Condom Shortage a Crisis in Uganda

Uganda, often cited as a positive story in the battle against HIV/AIDS due to dropping rates of infection, has restricted the availability of condoms, creating a crisis situation that is putting many lives at risk, particularly those of adolescents and young adults. According to the Center for Health and Gender Equity (CHANGE), the shortage began in October 2004, when the Ugandan government recalled the Engabu brand of condoms. The price of the condoms that were still available skyrocketed, and since then, availability has dramatically decreased, according to CHANGE. The limited access to condoms has coincided with a reasserted emphasis on fidelity and especially on abstinence, part of the ABC (Abstain, Be Faithful, Use Condoms) program supported by the United States government.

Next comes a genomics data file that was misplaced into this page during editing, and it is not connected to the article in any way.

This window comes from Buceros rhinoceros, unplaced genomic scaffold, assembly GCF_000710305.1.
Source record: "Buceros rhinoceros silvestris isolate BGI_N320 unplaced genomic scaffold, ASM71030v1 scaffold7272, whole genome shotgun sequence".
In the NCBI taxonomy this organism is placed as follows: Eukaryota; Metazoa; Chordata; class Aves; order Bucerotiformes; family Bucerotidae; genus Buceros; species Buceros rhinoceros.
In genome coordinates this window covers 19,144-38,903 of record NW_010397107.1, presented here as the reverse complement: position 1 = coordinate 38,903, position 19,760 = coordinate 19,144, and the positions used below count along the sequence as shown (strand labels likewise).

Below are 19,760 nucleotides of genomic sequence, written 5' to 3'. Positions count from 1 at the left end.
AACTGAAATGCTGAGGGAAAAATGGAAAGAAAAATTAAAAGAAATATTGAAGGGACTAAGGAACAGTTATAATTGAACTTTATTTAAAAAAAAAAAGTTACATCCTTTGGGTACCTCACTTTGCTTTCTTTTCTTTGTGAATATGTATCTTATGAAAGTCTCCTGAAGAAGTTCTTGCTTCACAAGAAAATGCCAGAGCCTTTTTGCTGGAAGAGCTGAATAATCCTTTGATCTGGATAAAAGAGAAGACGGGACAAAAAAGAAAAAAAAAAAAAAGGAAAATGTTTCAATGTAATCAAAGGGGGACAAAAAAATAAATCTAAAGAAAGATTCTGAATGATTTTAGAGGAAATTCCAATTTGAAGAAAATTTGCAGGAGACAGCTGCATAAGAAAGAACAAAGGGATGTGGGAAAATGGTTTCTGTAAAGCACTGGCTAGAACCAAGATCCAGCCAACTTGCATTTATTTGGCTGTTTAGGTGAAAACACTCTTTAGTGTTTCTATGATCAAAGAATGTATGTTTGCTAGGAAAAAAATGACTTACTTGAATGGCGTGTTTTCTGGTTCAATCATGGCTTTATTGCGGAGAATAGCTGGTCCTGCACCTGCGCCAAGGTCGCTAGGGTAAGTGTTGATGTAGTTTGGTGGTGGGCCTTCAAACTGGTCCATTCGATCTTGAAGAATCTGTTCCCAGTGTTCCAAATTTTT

Girls and women are at increased risk because of the shortage. Jodi Jacobson, executive director of CHANGE, notes that “adolescents and young adults ages 15 to 24 are at high risk of infection in Uganda,” but are no longer included in outreach programs. She reports that garbage bags are now being used as substitutes for condoms, while “public confidence in condoms as a tool for prevention of both HIV and unintended pregnancy” is being “undermin[ed]” not only in Uganda but also in other countries. Nor is marriage a certain safeguard against infection: according to a Human Rights Watch Report, “[g]irls typically marry men who are much older than they are, and who have been sexually active for a long period of time. Absent significant changes in the sexual behavior of men, therefore, HIV prevention messages that encourage young women (and men) exclusively to ‘abstain until marriage’ provide a false sense of security.”

Stephen Lewis, the United Nations special envoy on AIDS in Africa, told BBC, “The government of Uganda appears to be under the influence of the American policy through the presidential initiative emphasizing abstinence far and away over condoms.”

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CHANGE press statement 8/26/05; BBC News 8/30/05, 9/2/05; Human Rights Watch Report 3/05

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